Sea Turtles & Tasty Treats

If you are headed to Volcanoes National Park, you may want to stretch your legs in Punaluʻu town or just stay here and lounge on a black sand beach. When you make it to Punalu’u you do not want to miss the Punalu’u Bake Shop for ice cream, malasadas (Portuguese donut) or lunch. Punalu’u, is also best known for the beautiful black sand beach and lily pond, home to many honu (green sea turtle). The turtles love to bask in the sun on this particular beach most of the day and if you snorkel you are sure to see them in the water. This area of the island is also known to have some of the best coffee in the world, make sure to stop by one of the many roadside coffee stands for a sample!

Inside Volcanoes National Park is Chain of Craters Road which will take you on a winding road past historic lava flows and craters south down to the coast. Since this road is inside the park you will have to pay for admission at the gate, so we recommend exploring the park as well during your visit! It takes about 30 minutes one way to reach the end of Chain of Craters Road if you’re driving straight there, but there are a number of stops that can be made along the way, so depending on how much you want to see you could spend a couple hours on your way down to the bottom of the road. In addition to lookouts at the various craters and signs denoting the various historic lava flows, you’ll find the Keauhou Trail, Naulu Trail, and Pu’u Loa Petroglyphs along the way. The road ends after a switchback-style descent at the Hōlei Sea Arch, a natural 90-foot arched rock formation in the volcanic cliff. The dramatic view of the large waves crashing up the cliffs in succession is quite stunning. There are bathrooms and a small cash-only stand selling beverages and souvenirs here as well. Return to the park via the same route that you came.

Scenic Vistas & Lookout Point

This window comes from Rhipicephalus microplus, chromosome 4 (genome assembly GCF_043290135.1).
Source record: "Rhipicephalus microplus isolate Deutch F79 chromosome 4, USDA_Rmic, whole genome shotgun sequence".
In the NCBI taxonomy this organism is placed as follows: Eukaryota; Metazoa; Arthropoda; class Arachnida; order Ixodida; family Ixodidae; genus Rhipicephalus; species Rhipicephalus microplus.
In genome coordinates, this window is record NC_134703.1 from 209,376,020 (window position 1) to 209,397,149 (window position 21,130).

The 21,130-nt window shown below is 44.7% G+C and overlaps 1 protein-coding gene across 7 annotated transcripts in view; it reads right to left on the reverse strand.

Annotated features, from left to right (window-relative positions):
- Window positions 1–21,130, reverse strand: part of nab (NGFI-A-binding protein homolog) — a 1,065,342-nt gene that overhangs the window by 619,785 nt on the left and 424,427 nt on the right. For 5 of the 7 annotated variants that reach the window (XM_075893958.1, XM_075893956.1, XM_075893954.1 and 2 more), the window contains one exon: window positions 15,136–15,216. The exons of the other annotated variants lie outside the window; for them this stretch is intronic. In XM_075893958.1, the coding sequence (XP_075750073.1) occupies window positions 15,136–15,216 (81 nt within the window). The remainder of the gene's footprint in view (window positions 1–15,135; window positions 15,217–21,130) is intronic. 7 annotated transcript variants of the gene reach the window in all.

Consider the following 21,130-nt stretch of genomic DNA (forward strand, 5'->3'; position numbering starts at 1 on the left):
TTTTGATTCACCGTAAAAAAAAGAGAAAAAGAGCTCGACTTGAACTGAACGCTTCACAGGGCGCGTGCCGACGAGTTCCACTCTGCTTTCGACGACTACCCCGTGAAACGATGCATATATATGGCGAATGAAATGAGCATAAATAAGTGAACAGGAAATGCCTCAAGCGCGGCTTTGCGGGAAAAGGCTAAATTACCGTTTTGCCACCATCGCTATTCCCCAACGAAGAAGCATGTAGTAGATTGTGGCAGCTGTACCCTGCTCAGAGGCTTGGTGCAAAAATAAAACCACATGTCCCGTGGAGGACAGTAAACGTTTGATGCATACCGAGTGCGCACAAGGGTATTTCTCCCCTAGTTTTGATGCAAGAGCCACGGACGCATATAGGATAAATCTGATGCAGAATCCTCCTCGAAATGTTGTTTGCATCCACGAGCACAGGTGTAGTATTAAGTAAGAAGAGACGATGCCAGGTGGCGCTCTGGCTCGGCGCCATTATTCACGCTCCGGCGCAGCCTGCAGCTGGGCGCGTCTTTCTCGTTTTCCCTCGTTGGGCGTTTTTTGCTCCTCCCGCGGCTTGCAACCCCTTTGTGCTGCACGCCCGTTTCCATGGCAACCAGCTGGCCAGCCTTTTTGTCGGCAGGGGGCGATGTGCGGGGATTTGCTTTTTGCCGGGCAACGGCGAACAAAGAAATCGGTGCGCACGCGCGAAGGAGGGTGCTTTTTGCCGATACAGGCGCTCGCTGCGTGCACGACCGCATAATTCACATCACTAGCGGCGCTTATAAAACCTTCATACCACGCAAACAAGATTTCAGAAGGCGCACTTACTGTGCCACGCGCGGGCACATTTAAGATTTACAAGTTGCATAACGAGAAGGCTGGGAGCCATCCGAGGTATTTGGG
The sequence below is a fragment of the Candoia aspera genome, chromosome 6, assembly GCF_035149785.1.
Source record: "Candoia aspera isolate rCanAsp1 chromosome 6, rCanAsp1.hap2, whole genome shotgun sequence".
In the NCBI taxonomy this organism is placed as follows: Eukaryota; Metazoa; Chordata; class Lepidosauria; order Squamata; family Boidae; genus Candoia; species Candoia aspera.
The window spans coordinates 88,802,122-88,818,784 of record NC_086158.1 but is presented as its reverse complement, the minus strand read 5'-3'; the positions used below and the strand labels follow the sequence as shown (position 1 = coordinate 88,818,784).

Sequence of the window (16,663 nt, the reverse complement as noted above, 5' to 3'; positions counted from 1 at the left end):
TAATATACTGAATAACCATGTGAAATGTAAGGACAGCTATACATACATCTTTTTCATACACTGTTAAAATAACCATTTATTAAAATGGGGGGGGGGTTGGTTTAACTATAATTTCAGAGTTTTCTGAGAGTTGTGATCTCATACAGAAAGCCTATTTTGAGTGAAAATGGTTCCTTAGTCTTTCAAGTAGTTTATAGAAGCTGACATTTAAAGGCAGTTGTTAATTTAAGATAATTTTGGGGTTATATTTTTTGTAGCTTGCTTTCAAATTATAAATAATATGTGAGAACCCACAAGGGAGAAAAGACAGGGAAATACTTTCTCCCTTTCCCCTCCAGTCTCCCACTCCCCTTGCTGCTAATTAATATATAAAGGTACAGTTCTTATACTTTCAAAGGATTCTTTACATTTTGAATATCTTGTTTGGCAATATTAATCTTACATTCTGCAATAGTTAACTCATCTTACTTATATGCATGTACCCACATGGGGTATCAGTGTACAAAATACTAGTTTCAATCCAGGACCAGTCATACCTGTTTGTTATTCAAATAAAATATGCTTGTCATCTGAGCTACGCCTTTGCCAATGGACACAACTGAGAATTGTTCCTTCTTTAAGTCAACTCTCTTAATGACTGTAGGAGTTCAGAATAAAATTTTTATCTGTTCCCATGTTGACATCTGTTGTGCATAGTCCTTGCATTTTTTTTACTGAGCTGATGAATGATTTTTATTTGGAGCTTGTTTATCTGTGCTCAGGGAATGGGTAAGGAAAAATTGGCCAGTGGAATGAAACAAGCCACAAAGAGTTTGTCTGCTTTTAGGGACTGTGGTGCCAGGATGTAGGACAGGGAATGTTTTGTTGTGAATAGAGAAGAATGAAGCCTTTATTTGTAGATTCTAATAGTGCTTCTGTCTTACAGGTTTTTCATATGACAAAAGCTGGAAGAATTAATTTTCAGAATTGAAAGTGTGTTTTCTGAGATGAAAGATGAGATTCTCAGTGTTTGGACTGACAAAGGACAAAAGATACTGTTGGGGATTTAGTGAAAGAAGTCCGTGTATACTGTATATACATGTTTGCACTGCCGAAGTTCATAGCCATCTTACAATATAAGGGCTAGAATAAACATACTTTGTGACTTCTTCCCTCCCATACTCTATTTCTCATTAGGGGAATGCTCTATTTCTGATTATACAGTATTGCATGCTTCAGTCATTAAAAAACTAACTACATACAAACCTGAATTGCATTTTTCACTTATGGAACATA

The sacred Waipi’o Valley is on the Northern side of the Island. It is called the “Valley of Kings” and has beautiful views along with historical and cultural significance. The valley is over five miles deep with cliffs up to 2,000 feet tall. It is also home to Hi’ilawe, the tallest waterfall on the Island (1,300 feet.) The overlook is at the end of Hamakua Heritage Corridor drive. To get there, drive North on Hwy 19 and turn onto Hwy 240 at the town of Honoka’a. Follow Hwy 240 for 9.5 miles to the dead end at the lookout point. The view of the valley sides and the coast is gorgeous. Check out our Helicopter Tour page to learn more about how you can see the Valley from a different vantage point!

Antique Shops & Paniolo Culture

Explore a town rich in paniolo (Hawaiian cowboy) culture and Hawaii state history. Honoka’a is a great stop on your way down the Hamakua Coast or on your way to or from Waipi'o Valley Lookout. The cattle on Hawaii’s Big Island was originally gifted to King Kamehameha in the late 1700s, he let the cattle herd roam, reproduce and become feral for the next twenty years, which devastated local agriculture. In 1812, the King began allowing hunting of the cattle and in the 1830s, he returned from Mexico with three vaqueros (Mexican cowboys), and thus, Paniolo Culture was born in Hawaii. The sugar industry later brought with it, immigration of many Portuguese cowboys, as well. After the sugar industry dissolved throughout the state, these Portuguese cowboys continued to utilize their previous dairy experience on their land in Hamakua. Many of these same ranches have been passed down through generations and continue to be working ranches throughout the area today.

With a town rich in history, you can also visit, Buddhist temples, some of the oldest Japanese cemeteries in Hawaii and a great collection of Antique Shops. Take a step back in time at Gramma’s kitchen for breakfast or lunch, don’t miss trying some amazing fudge and have fun finding all of the historical murals through town that celebrate this rich, living history and culture.